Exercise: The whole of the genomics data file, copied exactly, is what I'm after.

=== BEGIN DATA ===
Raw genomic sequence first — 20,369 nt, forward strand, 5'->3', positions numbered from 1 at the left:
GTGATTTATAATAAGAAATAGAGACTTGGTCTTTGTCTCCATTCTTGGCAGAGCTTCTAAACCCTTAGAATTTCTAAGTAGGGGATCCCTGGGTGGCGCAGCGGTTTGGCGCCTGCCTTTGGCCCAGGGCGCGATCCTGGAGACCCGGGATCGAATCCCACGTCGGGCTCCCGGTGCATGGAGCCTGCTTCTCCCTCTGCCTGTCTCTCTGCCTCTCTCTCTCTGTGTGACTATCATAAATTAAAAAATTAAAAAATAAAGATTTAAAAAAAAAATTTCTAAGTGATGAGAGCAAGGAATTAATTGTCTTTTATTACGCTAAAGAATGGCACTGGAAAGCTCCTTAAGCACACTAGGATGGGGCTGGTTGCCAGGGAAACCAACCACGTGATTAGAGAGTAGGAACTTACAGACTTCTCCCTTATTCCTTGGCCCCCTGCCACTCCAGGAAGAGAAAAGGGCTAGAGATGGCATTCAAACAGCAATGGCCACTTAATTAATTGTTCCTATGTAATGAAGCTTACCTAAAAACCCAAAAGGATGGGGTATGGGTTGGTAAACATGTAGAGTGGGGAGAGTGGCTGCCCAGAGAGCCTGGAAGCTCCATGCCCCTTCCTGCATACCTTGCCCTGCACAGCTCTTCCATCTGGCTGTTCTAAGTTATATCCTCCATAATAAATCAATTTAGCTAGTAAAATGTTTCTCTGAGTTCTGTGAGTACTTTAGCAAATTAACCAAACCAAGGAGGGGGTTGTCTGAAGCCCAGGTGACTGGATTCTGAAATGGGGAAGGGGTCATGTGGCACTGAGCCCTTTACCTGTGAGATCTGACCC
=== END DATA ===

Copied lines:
Raw genomic sequence first — 20,369 nt, forward strand, 5'->3', positions numbered from 1 at the left:
GTGATTTATAATAAGAAATAGAGACTTGGTCTTTGTCTCCATTCTTGGCAGAGCTTCTAAACCCTTAGAATTTCTAAGTAGGGGATCCCTGGGTGGCGCAGCGGTTTGGCGCCTGCCTTTGGCCCAGGGCGCGATCCTGGAGACCCGGGATCGAATCCCACGTCGGGCTCCCGGTGCATGGAGCCTGCTTCTCCCTCTGCCTGTCTCTCTGCCTCTCTCTCTCTGTGTGACTATCATAAATTAAAAAATTAAAAAATAAAGATTTAAAAAAAAAATTTCTAAGTGATGAGAGCAAGGAATTAATTGTCTTTTATTACGCTAAAGAATGGCACTGGAAAGCTCCTTAAGCACACTAGGATGGGGCTGGTTGCCAGGGAAACCAACCACGTGATTAGAGAGTAGGAACTTACAGACTTCTCCCTTATTCCTTGGCCCCCTGCCACTCCAGGAAGAGAAAAGGGCTAGAGATGGCATTCAAACAGCAATGGCCACTTAATTAATTGTTCCTATGTAATGAAGCTTACCTAAAAACCCAAAAGGATGGGGTATGGGTTGGTAAACATGTAGAGTGGGGAGAGTGGCTGCCCAGAGAGCCTGGAAGCTCCATGCCCCTTCCTGCATACCTTGCCCTGCACAGCTCTTCCATCTGGCTGTTCTAAGTTATATCCTCCATAATAAATCAATTTAGCTAGTAAAATGTTTCTCTGAGTTCTGTGAGTACTTTAGCAAATTAACCAAACCAAGGAGGGGGTTGTCTGAAGCCCAGGTGACTGGATTCTGAAATGGGGAAGGGGTCATGTGGCACTGAGCCCTTTACCTGTGAGATCTGACCC